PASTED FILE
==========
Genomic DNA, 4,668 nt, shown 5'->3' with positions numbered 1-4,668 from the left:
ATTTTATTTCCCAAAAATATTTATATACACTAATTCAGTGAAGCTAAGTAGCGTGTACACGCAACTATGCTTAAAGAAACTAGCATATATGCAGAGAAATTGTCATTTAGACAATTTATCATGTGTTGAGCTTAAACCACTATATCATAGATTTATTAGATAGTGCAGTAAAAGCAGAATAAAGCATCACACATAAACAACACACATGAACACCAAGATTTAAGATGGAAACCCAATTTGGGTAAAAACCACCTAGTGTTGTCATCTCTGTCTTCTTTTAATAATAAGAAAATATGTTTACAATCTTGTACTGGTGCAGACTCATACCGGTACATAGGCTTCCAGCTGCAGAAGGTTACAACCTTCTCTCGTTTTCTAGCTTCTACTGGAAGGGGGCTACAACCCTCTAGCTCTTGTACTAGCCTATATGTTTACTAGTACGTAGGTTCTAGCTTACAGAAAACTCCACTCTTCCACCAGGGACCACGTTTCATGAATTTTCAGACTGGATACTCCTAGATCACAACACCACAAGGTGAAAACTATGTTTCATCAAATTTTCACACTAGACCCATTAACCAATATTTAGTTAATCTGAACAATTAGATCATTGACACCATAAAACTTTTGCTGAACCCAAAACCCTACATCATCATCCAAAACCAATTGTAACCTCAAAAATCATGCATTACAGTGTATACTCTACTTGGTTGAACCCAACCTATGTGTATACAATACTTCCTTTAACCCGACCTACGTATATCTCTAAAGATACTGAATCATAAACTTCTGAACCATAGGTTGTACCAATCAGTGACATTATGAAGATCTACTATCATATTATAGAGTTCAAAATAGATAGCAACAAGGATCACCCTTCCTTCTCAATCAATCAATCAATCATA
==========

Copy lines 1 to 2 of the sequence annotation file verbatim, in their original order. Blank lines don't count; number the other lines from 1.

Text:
Genomic DNA, 4,668 nt, shown 5'->3' with positions numbered 1-4,668 from the left:
ATTTTATTTCCCAAAAATATTTATATACACTAATTCAGTGAAGCTAAGTAGCGTGTACACGCAACTATGCTTAAAGAAACTAGCATATATGCAGAGAAATTGTCATTTAGACAATTTATCATGTGTTGAGCTTAAACCACTATATCATAGATTTATTAGATAGTGCAGTAAAAGCAGAATAAAGCATCACACATAAACAACACACATGAACACCAAGATTTAAGATGGAAACCCAATTTGGGTAAAAACCACCTAGTGTTGTCATCTCTGTCTTCTTTTAATAATAAGAAAATATGTTTACAATCTTGTACTGGTGCAGACTCATACCGGTACATAGGCTTCCAGCTGCAGAAGGTTACAACCTTCTCTCGTTTTCTAGCTTCTACTGGAAGGGGGCTACAACCCTCTAGCTCTTGTACTAGCCTATATGTTTACTAGTACGTAGGTTCTAGCTTACAGAAAACTCCACTCTTCCACCAGGGACCACGTTTCATGAATTTTCAGACTGGATACTCCTAGATCACAACACCACAAGGTGAAAACTATGTTTCATCAAATTTTCACACTAGACCCATTAACCAATATTTAGTTAATCTGAACAATTAGATCATTGACACCATAAAACTTTTGCTGAACCCAAAACCCTACATCATCATCCAAAACCAATTGTAACCTCAAAAATCATGCATTACAGTGTATACTCTACTTGGTTGAACCCAACCTATGTGTATACAATACTTCCTTTAACCCGACCTACGTATATCTCTAAAGATACTGAATCATAAACTTCTGAACCATAGGTTGTACCAATCAGTGACATTATGAAGATCTACTATCATATTATAGAGTTCAAAATAGATAGCAACAAGGATCACCCTTCCTTCTCAATCAATCAATCAATCATA